Kitty Custody: Who Gets The Pets When You Divorce?

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Your pets are a part of your family. If you are a pet owner, you know that your cat or dog or bird or ferret can feel like your own child. You put money and time and effort into their care, make sure that they are comfortable and happy, and might even decide to feed them over yourself if the choice must be made. So when your relationship breaks down and you and your spouse go your separate ways, you naturally want to know who gets custody of Fido and Priscilla. Your inclination might be to believe that a judge will award custody as with children–but that’s not the case.

The divorce lawyers of Youngblood Law, PLLC, want what’s best for you and your pets, which is why we have constructed this user-friendly guide so you can understand what to expect when it comes to pets and your divorce. Read on to learn the steps you can take to make sure your furry friend will continue to be a part of your life!

Pets As Property

Texas law–and the law of many other states–does not consider pets a part of your family (as you do) but as property. A judge will not order custody for pets because property is treated a certain way according to the law. There are different types of property recognized by the court, and your pet will fall into one of these categories:

  • Community property refers to property that was acquired during the course of your marriage. This could be property that was acquired by you, your spouse, or jointly. Regardless of who acquired the property, it belongs equally to both you and your spouse.
  • Separate property refers to property that was acquired prior to your marriage and therefore belongs solely to either you or your spouse. Separate property can also include property acquired during the marriage if it was something gifted to one spouse, if a spouse was gifted an inheritance, or if the property was a settlement or award from a lawsuit.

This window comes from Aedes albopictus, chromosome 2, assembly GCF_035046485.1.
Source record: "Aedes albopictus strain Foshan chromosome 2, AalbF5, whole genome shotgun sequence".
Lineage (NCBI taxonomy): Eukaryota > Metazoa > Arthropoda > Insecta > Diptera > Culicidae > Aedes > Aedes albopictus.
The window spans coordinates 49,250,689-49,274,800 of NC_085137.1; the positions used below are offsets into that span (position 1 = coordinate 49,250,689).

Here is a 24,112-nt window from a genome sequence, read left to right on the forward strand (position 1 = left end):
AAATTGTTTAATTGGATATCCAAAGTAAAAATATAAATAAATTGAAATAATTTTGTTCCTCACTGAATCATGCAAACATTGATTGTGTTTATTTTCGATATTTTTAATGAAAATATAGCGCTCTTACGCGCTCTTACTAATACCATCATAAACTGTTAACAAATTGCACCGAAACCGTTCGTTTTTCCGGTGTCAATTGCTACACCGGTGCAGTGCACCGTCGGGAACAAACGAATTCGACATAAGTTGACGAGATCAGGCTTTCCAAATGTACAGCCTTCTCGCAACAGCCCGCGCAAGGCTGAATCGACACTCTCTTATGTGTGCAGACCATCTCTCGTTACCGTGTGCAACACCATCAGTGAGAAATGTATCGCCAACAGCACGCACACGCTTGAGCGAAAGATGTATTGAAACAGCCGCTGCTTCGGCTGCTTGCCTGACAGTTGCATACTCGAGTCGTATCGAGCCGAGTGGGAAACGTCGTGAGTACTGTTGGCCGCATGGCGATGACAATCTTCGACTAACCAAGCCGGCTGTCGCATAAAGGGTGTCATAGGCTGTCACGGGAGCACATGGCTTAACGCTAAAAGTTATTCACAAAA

In a divorce, separate property will generally be retained by the original owner while community property will be divided. If your pet was acquired prior to the marriage, the original owner will keep the pet. If your pet is community property, things will be a little more difficult.

There are situations in which pets that are community property could still be retained by a single owner. If you and your spouse included pet ownership in a pre- or post-nuptial agreement, that agreement will likely be upheld in court.

How Does A Judge Determine Ownership Of A Pet?

In Texas, community property is split evenly according to fairness by a judge. During stages of negotiation and meditation, you have the opportunity to work out an arrangement with your spouse regarding ownership of your pet. Perhaps you are willing to give up ownership of another important asset or pay the value of the pet in order to keep it.

If you cannot reach an agreement with your spouse, the issue will need to be decided by the court. When determining ownership of a pet considered community property, you will have to let the judge know why you are most fit to keep your pet. Some of the considerations a judge might weigh before coming to a decision might include: